Human APOBEC3G-mediated editing can promote HIV-1 sequence diversification and accelerate adaptation to selective pressure

Eun Young Kim, Tanmoy Bhattacharya, Kevin Kunstman, Peter Swantek, Fransje A. Koning, Michael H. Malim, Steven M. Wolinsky

Research output: Contribution to journalArticle

84 Scopus citations

Abstract

Human apolipoprotein B mRNA-editing enzyme catalytic polypeptide-like 3G (APOBEC3G, hereinafter referred to as A3G) is an innate virus restriction factor that inhibits human immunodeficiency virus type 1 (HIV-1) replication and induces excessive deamination of cytidine residues in nascent reverse transcripts. To test the hypothesis that this enzyme can also help generate viral sequence diversification and the evolution of beneficial viral variants, we have examined the impact of A3G on the acquisition of (-)2′,3′- dideoxy-3′-thiacytidine (3TC) resistance in vitro. That characteristic resistance mutations are rapidly fixed in the presence of A3G and 3TC suggests that A3G-mediated editing can be an important source of genetic variation on which natural selection acts to shape the structure of HIV-1 populations.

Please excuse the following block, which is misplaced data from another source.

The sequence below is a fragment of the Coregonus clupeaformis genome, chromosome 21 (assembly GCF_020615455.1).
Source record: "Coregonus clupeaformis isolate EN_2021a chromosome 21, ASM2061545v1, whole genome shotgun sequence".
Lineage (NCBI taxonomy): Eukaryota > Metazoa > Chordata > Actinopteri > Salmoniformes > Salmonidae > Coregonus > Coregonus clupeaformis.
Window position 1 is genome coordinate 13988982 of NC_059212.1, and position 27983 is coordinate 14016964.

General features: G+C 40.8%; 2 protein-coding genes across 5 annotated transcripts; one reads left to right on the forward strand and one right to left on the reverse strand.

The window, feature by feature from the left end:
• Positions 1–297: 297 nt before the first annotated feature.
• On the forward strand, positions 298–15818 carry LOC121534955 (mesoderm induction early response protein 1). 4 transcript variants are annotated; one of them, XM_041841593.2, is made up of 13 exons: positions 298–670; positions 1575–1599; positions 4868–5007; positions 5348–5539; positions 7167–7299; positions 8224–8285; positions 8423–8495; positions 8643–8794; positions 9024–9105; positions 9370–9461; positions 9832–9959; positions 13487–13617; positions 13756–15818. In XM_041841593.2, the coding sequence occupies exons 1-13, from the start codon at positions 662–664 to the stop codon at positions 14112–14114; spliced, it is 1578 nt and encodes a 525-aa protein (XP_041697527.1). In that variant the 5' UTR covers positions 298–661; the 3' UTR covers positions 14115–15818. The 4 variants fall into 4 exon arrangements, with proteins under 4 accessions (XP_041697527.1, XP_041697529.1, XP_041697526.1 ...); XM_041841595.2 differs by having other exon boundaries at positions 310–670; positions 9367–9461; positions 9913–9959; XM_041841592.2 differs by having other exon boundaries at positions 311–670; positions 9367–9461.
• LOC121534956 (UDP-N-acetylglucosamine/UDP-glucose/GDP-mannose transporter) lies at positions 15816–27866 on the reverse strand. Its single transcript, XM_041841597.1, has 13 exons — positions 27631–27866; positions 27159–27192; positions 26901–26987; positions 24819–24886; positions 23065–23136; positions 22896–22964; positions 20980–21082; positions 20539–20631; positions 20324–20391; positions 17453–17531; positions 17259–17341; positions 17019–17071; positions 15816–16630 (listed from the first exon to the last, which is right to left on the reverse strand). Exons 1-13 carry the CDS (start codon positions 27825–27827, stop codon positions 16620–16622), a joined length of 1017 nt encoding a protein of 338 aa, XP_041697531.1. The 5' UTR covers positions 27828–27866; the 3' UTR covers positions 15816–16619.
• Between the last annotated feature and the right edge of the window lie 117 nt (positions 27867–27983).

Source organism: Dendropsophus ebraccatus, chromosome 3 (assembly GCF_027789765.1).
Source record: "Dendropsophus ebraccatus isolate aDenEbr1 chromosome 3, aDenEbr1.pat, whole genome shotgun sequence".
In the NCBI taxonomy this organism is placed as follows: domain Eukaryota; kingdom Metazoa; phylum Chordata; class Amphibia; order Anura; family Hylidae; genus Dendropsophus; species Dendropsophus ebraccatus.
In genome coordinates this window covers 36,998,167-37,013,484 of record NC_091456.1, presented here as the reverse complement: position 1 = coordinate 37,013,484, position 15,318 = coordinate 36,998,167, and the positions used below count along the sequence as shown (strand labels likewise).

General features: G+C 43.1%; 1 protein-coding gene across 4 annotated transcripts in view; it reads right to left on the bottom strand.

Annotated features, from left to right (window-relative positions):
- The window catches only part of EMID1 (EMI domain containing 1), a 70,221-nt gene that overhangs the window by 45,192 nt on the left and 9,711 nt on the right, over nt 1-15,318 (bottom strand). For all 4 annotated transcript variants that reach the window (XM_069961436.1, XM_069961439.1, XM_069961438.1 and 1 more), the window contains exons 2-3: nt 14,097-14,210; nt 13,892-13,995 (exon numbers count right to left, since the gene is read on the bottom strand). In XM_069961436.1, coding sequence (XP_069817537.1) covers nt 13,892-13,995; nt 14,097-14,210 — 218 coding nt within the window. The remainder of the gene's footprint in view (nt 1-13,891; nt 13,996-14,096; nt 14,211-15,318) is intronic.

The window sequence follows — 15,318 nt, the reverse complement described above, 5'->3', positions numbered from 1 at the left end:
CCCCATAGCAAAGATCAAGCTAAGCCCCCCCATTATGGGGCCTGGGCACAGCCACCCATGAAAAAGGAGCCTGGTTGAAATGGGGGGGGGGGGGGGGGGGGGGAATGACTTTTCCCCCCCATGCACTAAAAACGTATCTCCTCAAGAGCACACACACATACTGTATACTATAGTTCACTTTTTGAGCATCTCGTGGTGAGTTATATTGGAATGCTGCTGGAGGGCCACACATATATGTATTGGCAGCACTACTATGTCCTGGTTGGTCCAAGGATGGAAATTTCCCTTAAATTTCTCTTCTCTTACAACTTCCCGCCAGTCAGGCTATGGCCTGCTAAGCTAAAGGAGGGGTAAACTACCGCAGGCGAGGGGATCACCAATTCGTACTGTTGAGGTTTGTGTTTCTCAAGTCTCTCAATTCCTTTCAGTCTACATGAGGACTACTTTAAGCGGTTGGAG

Original languageEnglish (US)
Pages (from-to)10402-10405
Number of pages4
JournalJournal of virology
Volume84
Issue number19
DOIs
StatePublished - Oct 2010

ASJC Scopus subject areas

  • Microbiology
  • Immunology
  • Insect Science
  • Virology

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